France’s second-largest bank, Societe Generale, has been hit with one of the biggest frauds in financial history. The bank said a rogue trader made unauthorised bets on whether European stock markets would go up or down.
According to the Bank of France, which is investigating, the 31-year-old futures trader has now fled and is on the run. Societe Generale said his fraud cost the bank almost five billion euros, it also has suffered over two billion euros of losses from its exposure to US subprime mortgages. That is a total loss of nearly seven billion euros.
As a consequence, Societe Generale’s Chief Executive, Daniel Bouton, told a news conference that the bank will have to raise 5.5 billion euros to shore up its balance sheet. He said: “This new issue of capital we’re announcing will be launched in the next few days. I believe we can count on the resoluteness of everyone working for this company to completely overcome the consequences of this absolutely exceptional fraud.”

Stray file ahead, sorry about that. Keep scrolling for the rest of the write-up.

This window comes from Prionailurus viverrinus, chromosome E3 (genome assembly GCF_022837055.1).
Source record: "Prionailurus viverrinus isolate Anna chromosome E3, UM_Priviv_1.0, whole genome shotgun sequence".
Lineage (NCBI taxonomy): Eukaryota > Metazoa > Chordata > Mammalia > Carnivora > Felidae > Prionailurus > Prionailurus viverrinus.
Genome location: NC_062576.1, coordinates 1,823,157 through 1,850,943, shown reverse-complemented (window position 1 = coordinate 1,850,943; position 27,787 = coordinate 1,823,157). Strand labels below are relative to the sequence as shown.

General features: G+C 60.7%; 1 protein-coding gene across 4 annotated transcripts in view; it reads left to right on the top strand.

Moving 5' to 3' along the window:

Trying to put the best face on things, France’s central bank said Societe Generale has emerged from the crisis safer and stronger. But analyst Alain Crouzat remains worried. He said: “There are other problems already appearing in the United States, we’re going to have redraw the entire global banking landscape and France isn’t going to escape that in spite of what some are saying that the French banks have been “saved” – the French banks are not operating in isolation.”
And indeed some have speculated that there may be a link between Societe Generale’s efforts to reverse the rogue trader’s bets and Monday’s 5% fall of European stock market indexes. That was followed by the US Federal Reserve’s major interest rate cut.